“I know,” Odelia said without thinking, as if she really did know. She wanted to believe in the power of parenting and trust Joanne, never mind how her own mother’s disappearance disproved the theory of parents, the myth of stability. Ever since the city arrived at her door, Odelia felt like the house was slipping, cracking in the wind, bending to outside forces. The roof, the floor, the heat—none of it was really hers. She was just a visitor, owning nothing, controlling nothing. She was only a social security number inside a manila folder, a collection of pen strokes. 

“I’m glad you two are speaking again.” Joanne squeezed Odelia’s hand and looked up at Justin, silently linking them all together. “There aren’t enough women around here,” she added, as if that would lighten the mood. 

Justin and Odelia locked eyes for a moment before Odelia looked away.

“I need to make a call. Justin, show Odelia what you’ve been working on for your biology class. She might like to see that.” 

“Sure,” Justin replied moodily, leading the way to his bedroom with his head hanging from his neck like a dying flower.

Justin’s room looked the same as it always had, with his boring table of elements chart on the walls, scientific dinosaur dioramas, and brown gingham window curtains. Odelia had been in his room a thousand times. She took up her familiar seat upon the faded blue bedspread and let her legs dangle over the edge.

Justin sighed, forcing the air out of his nose like a horse as he settled into his desk chair. Next, he’d paw the ground with his feet. Odelia sank into the tired bedsprings, glad to be in this room, reliving this pattern of behavior. 

Overflowing bookshelves lined the back wall, with more books and science magazines stacked on the floor. Justin’s intelligence always intimidated Odelia. It was one of the reasons why they stopped spending time together. Justin had always been inquisitive, but by around the 4th grade, his ability to read and process information so much outpaced hers that he grew frustrated with her. She remembered arguments with him yelling, “Why is it taking you so long? Why is this so hard for you to understand?” She hated the way it made her feel, to be the stupid one.

She wondered if this was why he avoided speaking to her now, why he hung his head in despair instead of plunging into his discoveries like he would in the days before the intellectual chasm separated them.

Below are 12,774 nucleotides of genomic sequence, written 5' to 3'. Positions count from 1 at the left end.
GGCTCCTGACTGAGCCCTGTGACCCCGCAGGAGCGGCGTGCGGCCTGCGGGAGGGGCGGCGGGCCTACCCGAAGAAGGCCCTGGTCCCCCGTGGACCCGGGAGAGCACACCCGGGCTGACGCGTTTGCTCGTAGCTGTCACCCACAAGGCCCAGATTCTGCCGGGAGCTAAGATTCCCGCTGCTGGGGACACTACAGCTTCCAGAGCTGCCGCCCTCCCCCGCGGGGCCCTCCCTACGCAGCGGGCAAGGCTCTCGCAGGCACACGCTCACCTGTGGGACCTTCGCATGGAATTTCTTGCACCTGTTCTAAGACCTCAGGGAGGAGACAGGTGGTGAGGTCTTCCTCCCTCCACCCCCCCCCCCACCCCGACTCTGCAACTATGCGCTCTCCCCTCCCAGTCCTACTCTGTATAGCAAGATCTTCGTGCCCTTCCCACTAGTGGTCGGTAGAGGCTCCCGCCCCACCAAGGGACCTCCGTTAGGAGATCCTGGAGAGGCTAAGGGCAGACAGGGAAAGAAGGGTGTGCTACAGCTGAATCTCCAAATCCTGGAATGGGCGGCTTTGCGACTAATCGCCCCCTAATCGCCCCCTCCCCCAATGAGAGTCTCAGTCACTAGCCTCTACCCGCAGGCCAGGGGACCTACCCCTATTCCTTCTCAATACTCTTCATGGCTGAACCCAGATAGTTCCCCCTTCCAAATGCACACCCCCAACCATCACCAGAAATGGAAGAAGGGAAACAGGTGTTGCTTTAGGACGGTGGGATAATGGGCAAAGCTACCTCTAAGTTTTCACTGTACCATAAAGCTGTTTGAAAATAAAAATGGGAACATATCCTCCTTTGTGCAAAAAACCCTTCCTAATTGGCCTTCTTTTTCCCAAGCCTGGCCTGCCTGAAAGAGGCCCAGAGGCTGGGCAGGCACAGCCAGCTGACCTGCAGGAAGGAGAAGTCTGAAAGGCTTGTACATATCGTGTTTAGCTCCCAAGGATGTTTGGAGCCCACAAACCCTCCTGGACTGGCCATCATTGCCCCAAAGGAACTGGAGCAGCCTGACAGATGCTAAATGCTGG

“What’s the experiment?” Odelia asked, showing that she could put their differences aside. 

“Tardigrades,” he answered. 


“How did your dad react, about yesterday?”

“I, um, haven’t seen him. Yet.” 

Justin looked at her coolly, so stoically that she couldn’t tell if he was pissed or pitying her situation. “You came here instead,” he stated flatly. No sympathy. Just an empirical observation. “You came to me.”

“I—” She started, but felt the conversation was plunging deeper than she could handle. He wanted to go into that empty territory, those years of not speaking. He wanted to take her by the hand and make her walk alongside him into that silence. He wanted to know her thoughts, her deeply private, humiliating thoughts. 

Justin leaned forward, resting his elbows on his knees and clasping his fingers like an evil mastermind. He was making her uncomfortable, and—judging by the grey stillness in his eyes—he knew it. “You haven’t talked to me in like, 4 years, and now…now, here you sit.” 

“I just, I thought…” Odelia stammered, not knowing how to meet his challenge. 

Justin leaned in even more, placing his face a few inches from hers. She couldn’t help but notice his lips, tight like the seal of a Ziplock bag straining to contain the contents inside. 

Odelia wondered if she should get up and leave, returning to her ill-fated, unsteady home. She’d thought last night’s visit from the Carter windbreaker men had been permission to end the silence, her victimization far more important than the broken trail in the friendship. She thought she was forgiven. She thought she’d gotten her friend back. She’d thought she could wrap her arms around his waist and breathe him in, letting him be her home. But Justin’s eyes were so cold. 

“I’m—” She began to say “sorry,” but she didn’t feel sorry. He was as much at fault as she was. “I’m worried,” she offered. 

Justin’s jaw relaxed but his eyes were disbelieving. 

“My dad’s not good about things like this.”

“So why not ask Charlene for help? Why not call a lawyer or something? Why me? You hate me.”

“I don’t hate you!”

“In the halls, every time, like you’re afraid of me—”

“You avoid ME!” Odelia shouted. “You act like I’ve got a, a, disease or something.”

“I’ve never once made a point of avoiding you.”

“Oh please. Everyone does it. And you’re like them, right? Scared I’m going to infest you.”

Justin’s mouth opened but he didn’t speak. He searched her face as if she was a specimen under a microscope. “You really think that, don’t you?” His voice was delicate. “You believe we’re all bad guys.” 

Odelia couldn’t understand why he was acting as if he’d been the one rejected. Everyone knew where they stood. Everyone knew she was the outcast, the dummy, the weirdo. She rubbed her eyes if only to have a chance to close them. She couldn’t agree that Justin was blameless, that every frigid hallway encounter was her own doing, and he was entirely “good.” It wasn’t that simple. Yet, she couldn’t bring herself to pile onto his wounded state with more derision. “I don’t hate you,” she repeated.